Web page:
It all happened quickly. On Tuesday January 18 evening I had a sore throat and cough. The next morning, I felt worse and went to a clinic, even though the do-it-yourself swab test I did at home was negative.
“This is probably not Covid but let’s test you because of your medical history,” the doctor said, referring to my age, 68, and the clutch of prescribed medicines I take every morning for this, that and everything else.
He did an antigen rapid test (ART) as well as a Polymerase Chain Reaction (PCR) test
before sending me home, and told me the results would arrive by text message from Singapore’s Ministry of Health (MOH).
The ART result came before lunchtime and was negative. Six hours later, however, the PCR test result arrived: Positive.
And just like that, I became a Covid-19 patient in the middle of January.
For all of us at home – my wife, two children, our helper and me – this was our “OMG Covid!” moment.
Yet, much had changed in Singapore’s pandemic situation over two years. Singaporeans went from panic-buying of toilet paper and other essentials, to worrying over rising numbers of infections and deaths, and railing at pandemic restrictions, especially on travel.
Then came a vaccination drive pushed out so efficiently across the island, you could be in and out of the vaccination centre in under 45 minutes. I had all my shots, the booster included.
As of February 1, 89 per cent of Singapore’s population had received two doses of vaccine, and 59 per cent had received booster shots too. There are still more than 100,000 unvaccinated adults, and unvaccinated young children remain a concern.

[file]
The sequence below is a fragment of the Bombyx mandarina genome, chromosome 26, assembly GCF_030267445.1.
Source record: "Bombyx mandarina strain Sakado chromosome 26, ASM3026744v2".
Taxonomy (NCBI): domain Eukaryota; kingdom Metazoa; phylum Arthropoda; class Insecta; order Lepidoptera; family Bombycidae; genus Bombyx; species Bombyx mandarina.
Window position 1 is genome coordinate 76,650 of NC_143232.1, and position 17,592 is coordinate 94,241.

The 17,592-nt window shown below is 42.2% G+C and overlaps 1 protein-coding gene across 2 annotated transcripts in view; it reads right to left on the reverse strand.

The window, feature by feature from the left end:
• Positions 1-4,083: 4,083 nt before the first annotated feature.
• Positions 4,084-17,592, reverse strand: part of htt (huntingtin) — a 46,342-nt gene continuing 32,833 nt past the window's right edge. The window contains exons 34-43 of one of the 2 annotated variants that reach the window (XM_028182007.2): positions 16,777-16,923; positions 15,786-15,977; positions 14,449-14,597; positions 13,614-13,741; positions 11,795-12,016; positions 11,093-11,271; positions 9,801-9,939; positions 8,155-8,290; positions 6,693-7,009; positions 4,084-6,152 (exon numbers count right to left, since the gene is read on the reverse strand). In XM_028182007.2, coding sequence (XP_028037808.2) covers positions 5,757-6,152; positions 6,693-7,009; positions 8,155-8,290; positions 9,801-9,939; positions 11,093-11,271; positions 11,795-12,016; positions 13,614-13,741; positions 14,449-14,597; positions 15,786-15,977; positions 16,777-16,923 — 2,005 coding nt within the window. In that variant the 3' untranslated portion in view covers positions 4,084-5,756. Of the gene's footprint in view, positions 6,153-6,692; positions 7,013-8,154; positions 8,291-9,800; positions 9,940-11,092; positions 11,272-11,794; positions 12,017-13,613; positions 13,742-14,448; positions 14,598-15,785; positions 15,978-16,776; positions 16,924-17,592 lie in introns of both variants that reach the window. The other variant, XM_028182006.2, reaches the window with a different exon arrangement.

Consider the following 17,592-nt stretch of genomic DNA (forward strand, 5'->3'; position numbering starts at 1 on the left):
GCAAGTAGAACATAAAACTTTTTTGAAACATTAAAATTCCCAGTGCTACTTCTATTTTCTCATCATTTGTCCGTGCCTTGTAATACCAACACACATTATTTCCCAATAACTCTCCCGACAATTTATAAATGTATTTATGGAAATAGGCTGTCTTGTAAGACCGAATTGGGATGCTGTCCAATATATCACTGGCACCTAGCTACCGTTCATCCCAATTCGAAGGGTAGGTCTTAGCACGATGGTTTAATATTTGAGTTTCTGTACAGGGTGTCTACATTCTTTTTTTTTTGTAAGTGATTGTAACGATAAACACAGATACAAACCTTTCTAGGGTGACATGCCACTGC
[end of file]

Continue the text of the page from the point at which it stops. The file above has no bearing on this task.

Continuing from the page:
People wear masks everywhere, use the government’s TraceTogether mobile application for entry to shopping centres and practically all public areas. Gatherings remain restricted to five visitors at home and five per table in restaurants.
Regularly, the newspapers carry reports of those fined or jailed for ignoring the restrictions, or being abusive to red-shirted “social distancing ambassadors” who roam everywhere reminding people to obey the rules. Businesses pay a hefty price by being forced shut for varying periods if their patrons are caught flouting the rules.
Omicron has caused a surge in infections, but Singapore is treating this milder variant of the coronavirus as endemic, saving healthcare resources for the seriously ill.
The MOH text message informing me I tested positive did not say if I had Omicron, but told me to stay home. I also had to register all my household members, providing names, identity card numbers and mobile phone details.
On Thursday, Day 2, the ministry texted three times while I lay knocked out in bed.
In the morning, it said I would be on the Home Recovery Programme, and did not need to go to a hospital or Covid recovery centre.
“In the interim, please ensure that you isolate yourself at your registered residential address and avoid contact with other persons,” it said, adding that non-compliance was an offence under the Infectious Diseases Act.
In the afternoon, I was told to remain in isolation for 10 days, and to call an ambulance if I had serious symptoms including chest pain or breathing difficulties.
If I felt unwell, there was a number to reach a telemedicine provider. And if I felt down, there was a Home Recovery Buddy available via a hotline.
A doctor called to ask how I was doing. I felt pretty lousy, with a bad headache and body aches. He listened and said: “Hang in there.”
That night MOH texted a third time, delivering my “Isolation Order” and a stern warning that non-compliance was a serious offence “punishable with a fine of up to S$10,000 and/or imprisonment of up to six months”.
I had to spend eight more days alone in my room, with all meals delivered.
By now, everyone at home had been contacted by MOH too. They had to submit an ART result, then test themselves before leaving the house. They were trusted to act responsibly.